Does this discrepancy contribute to our country’s less-than-robust effort to understand and treat chronic Lyme? Film director and Lyme patient Sini Anderson is working on a documentary, So Sick, which explores chronic Lyme disease as a feminist issue. She writes that about 80 percent of people struggling to recover from chronic Lyme disease are women. She also writes that women’s immune systems are different from men’s, largely due to differences in hormones. This means drugs may work differently for men than women. But test subjects in drug trials historically have often been mostly male. This can lead to treatment protocols that work more effectively for men. Sini’s documentary examines all of this through multiple interviews with women facing chronic Lyme disease.
As #MeToo has shown us, we have a long way to go before women are treated as true equals. And this extends to the realm of medicine. Every woman I know with Lyme was shown the door by her conventional doctor with a pill for a psychiatric disorder. I distinctly remember one of my doctors smirking as he remarked, “I think you’ll be surprised how much better you feel when you take this,” and handing me a Xanax. One friend of mine was told she would feel much better if she just got pregnant and had a baby to focus on, instead of herself.
More funding and research is desperately needed, both to understand chronic Lyme generally and women’s health specifically as it relates to Lyme. As patients and as their friends and family, we need to demand change, just as the AIDS community did in the 1980s. Women are accurate reporters of our own physical experience, and the medical community should listen. All people with chronic Lyme disease deserve better care.
If you have Lyme, or you know someone affected, write letters and tell your story. Write the hospital and complain if you are treated badly. Take a friend to your doctor’s appointment as your advocate. Write your senator and ask for more funding for Lyme disease research and research into women’s health as it relates to tick borne illness. As more people, including doctors, demand better treatment and insurance coverage for chronic Lyme disease, policy will shift.
According to the Bay Area Lyme Foundation, the western black legged tick can be found in all but two California counties. There are warning signs posted along Highway 1 in Sonoma County and in the San Bruno hills. As far back as 1993, a friend of mine was infected in Pinole. Given that ticks travel on birds, it is safe to assume that Lyme is near you.
The best way to avoid Lyme is not to get bitten by a tick. Clear dead leaves and grasses away from places where you spend time. Don’t sit on old, damp stonewalls, piles of wood, or stumps. Wear protective clothing, such as pants tucked into socks (fashion forward!) if you go hiking. White clothing will show ticks well. Repellant works, even natural repellant with essential oils. Spray your pant legs. Spray your kids.
Check your body and your kids for ticks after spending time outdoors. Ticks like warm spots: behind or inside the ears, along the hairline, in the belly button, under elastic bands, between the toes. If you find a western black legged tick, gently pull it out with tweezers, and save it in a zip lock bag. Go to www.TestMyTick.com or to BayAreaLyme.org, and order a test kit. Send your tick to a lab to find out if it is harboring bacteria. If the tick was infected, you need a good doctor ASAP. To choose an LLMD in your area, go to www.ILADS.org. They will send you a list of certified doctors close to you. It’ll be costly, but worth it.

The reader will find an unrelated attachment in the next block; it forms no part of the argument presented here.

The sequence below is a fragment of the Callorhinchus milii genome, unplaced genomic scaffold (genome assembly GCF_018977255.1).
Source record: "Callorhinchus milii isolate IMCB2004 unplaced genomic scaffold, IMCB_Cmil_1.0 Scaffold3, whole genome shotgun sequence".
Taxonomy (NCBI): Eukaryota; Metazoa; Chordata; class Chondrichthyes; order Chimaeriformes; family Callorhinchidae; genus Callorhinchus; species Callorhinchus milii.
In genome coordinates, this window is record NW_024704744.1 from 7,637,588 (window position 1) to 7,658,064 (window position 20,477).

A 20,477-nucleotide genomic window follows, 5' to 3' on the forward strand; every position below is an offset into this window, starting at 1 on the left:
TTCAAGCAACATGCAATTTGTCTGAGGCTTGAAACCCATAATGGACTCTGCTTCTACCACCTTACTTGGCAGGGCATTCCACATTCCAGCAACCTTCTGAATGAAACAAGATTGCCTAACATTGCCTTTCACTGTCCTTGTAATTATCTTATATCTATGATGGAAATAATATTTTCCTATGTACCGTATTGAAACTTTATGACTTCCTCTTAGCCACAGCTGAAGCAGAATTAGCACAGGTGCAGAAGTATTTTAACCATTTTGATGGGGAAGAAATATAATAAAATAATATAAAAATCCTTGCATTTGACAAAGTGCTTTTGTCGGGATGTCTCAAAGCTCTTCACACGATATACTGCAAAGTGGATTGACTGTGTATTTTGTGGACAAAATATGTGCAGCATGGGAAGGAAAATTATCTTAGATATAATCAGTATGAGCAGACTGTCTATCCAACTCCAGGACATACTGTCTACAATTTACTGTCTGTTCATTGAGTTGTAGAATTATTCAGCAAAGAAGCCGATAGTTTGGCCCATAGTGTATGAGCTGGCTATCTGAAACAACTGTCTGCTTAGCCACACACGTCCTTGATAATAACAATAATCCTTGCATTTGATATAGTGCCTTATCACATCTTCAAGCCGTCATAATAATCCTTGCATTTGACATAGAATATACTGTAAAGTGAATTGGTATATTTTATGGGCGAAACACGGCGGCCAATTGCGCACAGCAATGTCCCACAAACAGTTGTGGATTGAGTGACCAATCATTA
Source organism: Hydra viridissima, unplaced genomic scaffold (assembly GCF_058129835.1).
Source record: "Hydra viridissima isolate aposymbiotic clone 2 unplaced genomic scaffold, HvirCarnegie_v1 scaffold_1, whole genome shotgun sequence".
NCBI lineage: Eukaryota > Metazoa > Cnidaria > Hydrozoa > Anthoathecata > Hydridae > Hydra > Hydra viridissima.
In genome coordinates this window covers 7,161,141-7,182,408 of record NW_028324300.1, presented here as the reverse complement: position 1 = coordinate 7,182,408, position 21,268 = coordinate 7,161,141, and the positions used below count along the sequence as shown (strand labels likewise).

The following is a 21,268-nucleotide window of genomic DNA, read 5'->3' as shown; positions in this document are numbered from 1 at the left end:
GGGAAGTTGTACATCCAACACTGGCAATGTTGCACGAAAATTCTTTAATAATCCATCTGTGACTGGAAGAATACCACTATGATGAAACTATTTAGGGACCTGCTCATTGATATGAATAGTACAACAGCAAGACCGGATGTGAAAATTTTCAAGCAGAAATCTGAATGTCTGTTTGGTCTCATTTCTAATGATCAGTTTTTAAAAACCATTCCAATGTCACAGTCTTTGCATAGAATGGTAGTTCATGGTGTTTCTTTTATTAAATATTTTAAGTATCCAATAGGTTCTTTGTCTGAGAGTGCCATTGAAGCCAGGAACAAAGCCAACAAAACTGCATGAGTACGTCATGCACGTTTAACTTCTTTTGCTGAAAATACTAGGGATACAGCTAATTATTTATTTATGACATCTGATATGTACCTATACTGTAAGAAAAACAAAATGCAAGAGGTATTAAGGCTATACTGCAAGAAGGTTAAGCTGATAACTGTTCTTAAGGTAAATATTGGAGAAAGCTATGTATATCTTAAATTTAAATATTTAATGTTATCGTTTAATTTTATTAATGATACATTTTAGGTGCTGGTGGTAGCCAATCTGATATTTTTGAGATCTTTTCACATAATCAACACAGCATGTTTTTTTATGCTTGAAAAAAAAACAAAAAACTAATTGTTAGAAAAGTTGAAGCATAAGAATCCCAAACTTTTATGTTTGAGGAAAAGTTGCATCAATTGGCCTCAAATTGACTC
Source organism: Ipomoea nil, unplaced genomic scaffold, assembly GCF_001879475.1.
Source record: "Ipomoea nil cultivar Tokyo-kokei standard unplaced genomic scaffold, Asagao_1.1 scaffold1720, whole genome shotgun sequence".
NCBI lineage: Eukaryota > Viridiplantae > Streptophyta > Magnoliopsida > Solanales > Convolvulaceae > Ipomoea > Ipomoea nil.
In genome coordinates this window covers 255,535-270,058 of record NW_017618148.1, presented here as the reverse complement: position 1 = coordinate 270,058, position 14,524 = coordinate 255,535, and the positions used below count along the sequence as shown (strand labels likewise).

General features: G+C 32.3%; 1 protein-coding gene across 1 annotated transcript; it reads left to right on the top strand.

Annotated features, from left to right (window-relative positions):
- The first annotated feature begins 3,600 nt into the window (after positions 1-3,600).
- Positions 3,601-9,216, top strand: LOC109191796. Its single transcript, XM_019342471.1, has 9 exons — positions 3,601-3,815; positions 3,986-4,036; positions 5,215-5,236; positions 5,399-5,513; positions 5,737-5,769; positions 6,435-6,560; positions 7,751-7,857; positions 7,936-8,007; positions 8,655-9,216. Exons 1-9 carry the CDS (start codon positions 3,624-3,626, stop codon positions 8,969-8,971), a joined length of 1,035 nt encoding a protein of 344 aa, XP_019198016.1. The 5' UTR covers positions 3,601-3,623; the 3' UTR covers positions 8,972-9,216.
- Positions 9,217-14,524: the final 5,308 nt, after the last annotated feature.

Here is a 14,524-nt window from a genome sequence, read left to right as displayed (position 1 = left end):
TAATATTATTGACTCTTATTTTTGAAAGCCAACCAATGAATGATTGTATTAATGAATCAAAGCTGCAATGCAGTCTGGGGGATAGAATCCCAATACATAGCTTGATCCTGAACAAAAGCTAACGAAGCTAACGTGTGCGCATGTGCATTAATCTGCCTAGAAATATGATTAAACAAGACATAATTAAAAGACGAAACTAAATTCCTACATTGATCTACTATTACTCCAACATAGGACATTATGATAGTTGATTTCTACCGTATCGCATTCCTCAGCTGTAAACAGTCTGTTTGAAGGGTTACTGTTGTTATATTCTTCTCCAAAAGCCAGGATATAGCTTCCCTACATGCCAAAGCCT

If you get diagnosed with Lyme, consider joining one of the many Facebook groups offering advice and support. You can also find many Lymies on Instagram willing to share their experiences and offer advice. Treatment is a long and winding road, and it is invaluable to have support along the way.
I am now a little over a year into Lyme treatment, which includes vitamin supplements, Stephen Harrod Buhner’s herbal protocols for borrelia and babesia, weekly IV antibiotic therapy (it has been 10 months, and I am just starting to slow these down), herbs to assist with detoxification and the breakup of biofilms, IV glutathione to assist with detoxification, and ozone IV drips to improve immune response. My diet consists of vegetables, meat, and nuts. (Never again will I doubt someone’s gluten intolerance!) I feel much better, though I am not in remission yet. I teach at my studio half time and take naps every afternoon before my kids come home.
For me, Lyme has become a spiritual discipline. I practice accepting the disease and its uncertainty and moving forward moment by moment, day by day. I use meditation and visualization daily to keep my nervous system calm and my body open to healing. I choose to believe that I have Lyme for a reason—whether or not that is actually true. I can learn from this illness, and I can help others with their healing.
One year ago, I launched a website, www.RedKiteMeditations.com. It contains an album of meditations for people with chronic Lyme, called The Cells’ Breath. (Also on iTunes.) I blog on the site, offering meditation tools and Pilates-based exercises for people with Lyme-related pain, anxiety, and insomnia. The site has linked me to the wider Lyme community, which is an amazing source of strength and encouragement.
Most days, I feel inspired to be a part of this community: from our unconditional support for each other and from our demand for respect from the medical community, better research, and a cure. Most days, I feel lucky to be as well as I am and to have access to treatment. But the day that the CDC announces a cure for chronic Lyme disease covered by insurance is the day I will truly celebrate.
Until then, I’ll keep writing letters and sharing my story.
This report was originally published by our sister publication, The East Bay Monthly.